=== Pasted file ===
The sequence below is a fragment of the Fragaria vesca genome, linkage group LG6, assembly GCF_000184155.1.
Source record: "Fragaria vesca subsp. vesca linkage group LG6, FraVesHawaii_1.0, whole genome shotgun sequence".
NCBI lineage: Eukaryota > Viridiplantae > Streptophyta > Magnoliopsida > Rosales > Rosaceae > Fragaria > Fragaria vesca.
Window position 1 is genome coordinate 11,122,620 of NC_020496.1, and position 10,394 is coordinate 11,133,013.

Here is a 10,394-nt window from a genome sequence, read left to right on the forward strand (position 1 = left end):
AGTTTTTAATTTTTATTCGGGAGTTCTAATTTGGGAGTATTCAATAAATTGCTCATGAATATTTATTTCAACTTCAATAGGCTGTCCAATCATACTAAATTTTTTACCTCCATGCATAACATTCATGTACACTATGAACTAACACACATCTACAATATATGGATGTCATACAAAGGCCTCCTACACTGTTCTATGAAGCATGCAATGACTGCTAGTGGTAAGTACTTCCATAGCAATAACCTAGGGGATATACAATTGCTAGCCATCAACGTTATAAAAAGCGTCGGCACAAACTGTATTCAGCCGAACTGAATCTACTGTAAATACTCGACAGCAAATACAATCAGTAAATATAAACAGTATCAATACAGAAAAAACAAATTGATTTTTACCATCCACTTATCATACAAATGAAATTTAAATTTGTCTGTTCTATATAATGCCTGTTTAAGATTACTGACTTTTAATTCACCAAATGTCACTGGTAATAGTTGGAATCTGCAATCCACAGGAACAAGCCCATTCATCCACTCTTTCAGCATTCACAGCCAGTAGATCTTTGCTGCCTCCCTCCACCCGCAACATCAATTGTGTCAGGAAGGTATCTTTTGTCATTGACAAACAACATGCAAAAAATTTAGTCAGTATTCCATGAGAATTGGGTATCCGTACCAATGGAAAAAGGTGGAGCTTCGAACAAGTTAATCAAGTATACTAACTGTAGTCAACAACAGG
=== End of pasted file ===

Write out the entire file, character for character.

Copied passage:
The sequence below is a fragment of the Fragaria vesca genome, linkage group LG6, assembly GCF_000184155.1.
Source record: "Fragaria vesca subsp. vesca linkage group LG6, FraVesHawaii_1.0, whole genome shotgun sequence".
NCBI lineage: Eukaryota > Viridiplantae > Streptophyta > Magnoliopsida > Rosales > Rosaceae > Fragaria > Fragaria vesca.
Window position 1 is genome coordinate 11,122,620 of NC_020496.1, and position 10,394 is coordinate 11,133,013.

Here is a 10,394-nt window from a genome sequence, read left to right on the forward strand (position 1 = left end):
AGTTTTTAATTTTTATTCGGGAGTTCTAATTTGGGAGTATTCAATAAATTGCTCATGAATATTTATTTCAACTTCAATAGGCTGTCCAATCATACTAAATTTTTTACCTCCATGCATAACATTCATGTACACTATGAACTAACACACATCTACAATATATGGATGTCATACAAAGGCCTCCTACACTGTTCTATGAAGCATGCAATGACTGCTAGTGGTAAGTACTTCCATAGCAATAACCTAGGGGATATACAATTGCTAGCCATCAACGTTATAAAAAGCGTCGGCACAAACTGTATTCAGCCGAACTGAATCTACTGTAAATACTCGACAGCAAATACAATCAGTAAATATAAACAGTATCAATACAGAAAAAACAAATTGATTTTTACCATCCACTTATCATACAAATGAAATTTAAATTTGTCTGTTCTATATAATGCCTGTTTAAGATTACTGACTTTTAATTCACCAAATGTCACTGGTAATAGTTGGAATCTGCAATCCACAGGAACAAGCCCATTCATCCACTCTTTCAGCATTCACAGCCAGTAGATCTTTGCTGCCTCCCTCCACCCGCAACATCAATTGTGTCAGGAAGGTATCTTTTGTCATTGACAAACAACATGCAAAAAATTTAGTCAGTATTCCATGAGAATTGGGTATCCGTACCAATGGAAAAAGGTGGAGCTTCGAACAAGTTAATCAAGTATACTAACTGTAGTCAACAACAGG